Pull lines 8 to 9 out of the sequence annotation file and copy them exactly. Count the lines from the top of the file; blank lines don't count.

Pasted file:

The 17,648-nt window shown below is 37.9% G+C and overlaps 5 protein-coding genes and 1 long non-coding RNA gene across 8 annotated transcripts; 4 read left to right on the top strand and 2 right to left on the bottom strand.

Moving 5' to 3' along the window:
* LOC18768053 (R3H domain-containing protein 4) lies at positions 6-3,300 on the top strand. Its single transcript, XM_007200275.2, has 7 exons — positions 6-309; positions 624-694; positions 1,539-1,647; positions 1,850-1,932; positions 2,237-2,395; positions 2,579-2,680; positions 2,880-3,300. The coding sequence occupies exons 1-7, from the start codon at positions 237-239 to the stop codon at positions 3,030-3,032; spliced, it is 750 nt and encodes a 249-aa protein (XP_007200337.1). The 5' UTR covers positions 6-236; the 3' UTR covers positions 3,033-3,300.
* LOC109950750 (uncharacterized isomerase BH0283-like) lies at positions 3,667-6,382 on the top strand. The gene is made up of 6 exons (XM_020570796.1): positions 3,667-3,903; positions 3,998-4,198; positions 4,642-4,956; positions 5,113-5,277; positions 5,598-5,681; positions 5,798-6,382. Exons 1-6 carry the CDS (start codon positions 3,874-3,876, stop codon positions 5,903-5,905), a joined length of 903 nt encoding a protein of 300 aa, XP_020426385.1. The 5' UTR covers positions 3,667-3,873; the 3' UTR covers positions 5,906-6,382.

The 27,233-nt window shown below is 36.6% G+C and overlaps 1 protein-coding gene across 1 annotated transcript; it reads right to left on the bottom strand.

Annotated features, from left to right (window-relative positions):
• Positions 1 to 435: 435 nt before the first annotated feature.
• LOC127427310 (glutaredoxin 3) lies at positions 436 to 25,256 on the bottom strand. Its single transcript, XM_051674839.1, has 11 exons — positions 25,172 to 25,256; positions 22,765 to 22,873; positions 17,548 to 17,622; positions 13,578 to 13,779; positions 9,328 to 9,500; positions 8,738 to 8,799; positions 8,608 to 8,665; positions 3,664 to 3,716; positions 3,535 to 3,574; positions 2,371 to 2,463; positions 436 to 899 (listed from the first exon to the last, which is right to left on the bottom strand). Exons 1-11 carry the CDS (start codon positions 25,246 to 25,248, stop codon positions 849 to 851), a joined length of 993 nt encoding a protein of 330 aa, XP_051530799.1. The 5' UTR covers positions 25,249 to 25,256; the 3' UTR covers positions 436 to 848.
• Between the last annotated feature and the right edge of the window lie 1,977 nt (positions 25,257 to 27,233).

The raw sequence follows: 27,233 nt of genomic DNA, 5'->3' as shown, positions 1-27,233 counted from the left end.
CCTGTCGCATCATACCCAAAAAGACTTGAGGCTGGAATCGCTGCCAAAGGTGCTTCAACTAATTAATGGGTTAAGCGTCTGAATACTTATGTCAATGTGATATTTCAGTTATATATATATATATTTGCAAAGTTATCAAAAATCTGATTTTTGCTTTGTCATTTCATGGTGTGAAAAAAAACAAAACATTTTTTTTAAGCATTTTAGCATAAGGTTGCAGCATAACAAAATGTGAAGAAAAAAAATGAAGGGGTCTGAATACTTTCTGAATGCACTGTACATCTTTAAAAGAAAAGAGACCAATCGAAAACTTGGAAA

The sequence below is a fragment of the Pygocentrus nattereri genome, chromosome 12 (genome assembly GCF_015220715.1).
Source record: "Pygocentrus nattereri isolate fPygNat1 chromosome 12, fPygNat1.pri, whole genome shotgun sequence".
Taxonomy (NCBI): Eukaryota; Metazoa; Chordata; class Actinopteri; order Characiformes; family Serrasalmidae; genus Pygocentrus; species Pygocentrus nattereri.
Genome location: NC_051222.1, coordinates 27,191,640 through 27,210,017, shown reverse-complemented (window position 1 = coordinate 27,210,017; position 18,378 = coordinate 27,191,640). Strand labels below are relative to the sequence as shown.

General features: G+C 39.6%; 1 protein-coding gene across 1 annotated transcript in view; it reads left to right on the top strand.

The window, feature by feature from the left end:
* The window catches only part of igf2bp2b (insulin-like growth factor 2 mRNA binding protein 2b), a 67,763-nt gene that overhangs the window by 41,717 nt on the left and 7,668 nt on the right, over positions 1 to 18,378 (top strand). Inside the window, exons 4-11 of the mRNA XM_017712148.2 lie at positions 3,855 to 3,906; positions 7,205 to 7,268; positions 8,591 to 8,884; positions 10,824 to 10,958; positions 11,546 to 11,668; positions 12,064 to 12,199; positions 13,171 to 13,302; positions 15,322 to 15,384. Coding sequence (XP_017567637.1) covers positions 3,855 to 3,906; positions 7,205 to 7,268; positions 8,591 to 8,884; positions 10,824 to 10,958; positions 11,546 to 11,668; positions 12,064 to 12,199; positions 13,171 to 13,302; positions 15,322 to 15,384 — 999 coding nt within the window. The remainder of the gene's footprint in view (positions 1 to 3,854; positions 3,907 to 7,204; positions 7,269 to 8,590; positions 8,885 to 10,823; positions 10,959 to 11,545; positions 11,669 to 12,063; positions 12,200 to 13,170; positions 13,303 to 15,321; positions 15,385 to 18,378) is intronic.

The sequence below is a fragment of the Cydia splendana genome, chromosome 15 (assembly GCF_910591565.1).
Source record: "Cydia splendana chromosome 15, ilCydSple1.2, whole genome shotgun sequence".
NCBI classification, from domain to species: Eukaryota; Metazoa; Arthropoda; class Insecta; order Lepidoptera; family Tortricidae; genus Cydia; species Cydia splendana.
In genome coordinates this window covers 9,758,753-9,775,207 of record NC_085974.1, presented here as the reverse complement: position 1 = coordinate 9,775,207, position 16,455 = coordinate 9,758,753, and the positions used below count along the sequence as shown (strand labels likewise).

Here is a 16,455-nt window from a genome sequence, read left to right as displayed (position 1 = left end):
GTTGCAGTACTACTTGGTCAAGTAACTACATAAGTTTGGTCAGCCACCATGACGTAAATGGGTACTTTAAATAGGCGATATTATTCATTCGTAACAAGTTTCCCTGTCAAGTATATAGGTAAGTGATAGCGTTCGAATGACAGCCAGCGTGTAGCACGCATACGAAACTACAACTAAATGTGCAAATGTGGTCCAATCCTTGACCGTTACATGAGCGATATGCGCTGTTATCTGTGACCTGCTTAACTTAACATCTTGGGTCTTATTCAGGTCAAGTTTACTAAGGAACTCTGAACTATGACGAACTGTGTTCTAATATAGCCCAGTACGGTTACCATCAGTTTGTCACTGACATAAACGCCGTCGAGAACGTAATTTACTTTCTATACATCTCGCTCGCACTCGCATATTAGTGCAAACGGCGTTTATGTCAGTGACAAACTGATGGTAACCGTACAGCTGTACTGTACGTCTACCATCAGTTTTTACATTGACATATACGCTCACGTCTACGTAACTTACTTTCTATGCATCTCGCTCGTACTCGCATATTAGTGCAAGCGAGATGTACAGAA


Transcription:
• LOC127427310 (glutaredoxin 3) lies at positions 436 to 25,256 on the bottom strand. Its single transcript, XM_051674839.1, has 11 exons — positions 25,172 to 25,256; positions 22,765 to 22,873; positions 17,548 to 17,622; positions 13,578 to 13,779; positions 9,328 to 9,500; positions 8,738 to 8,799; positions 8,608 to 8,665; positions 3,664 to 3,716; positions 3,535 to 3,574; positions 2,371 to 2,463; positions 436 to 899 (listed from the first exon to the last, which is right to left on the bottom strand). Exons 1-11 carry the CDS (start codon positions 25,246 to 25,248, stop codon positions 849 to 851), a joined length of 993 nt encoding a protein of 330 aa, XP_051530799.1. The 5' UTR covers positions 25,249 to 25,256; the 3' UTR covers positions 436 to 848.
• Between the last annotated feature and the right edge of the window lie 1,977 nt (positions 25,257 to 27,233).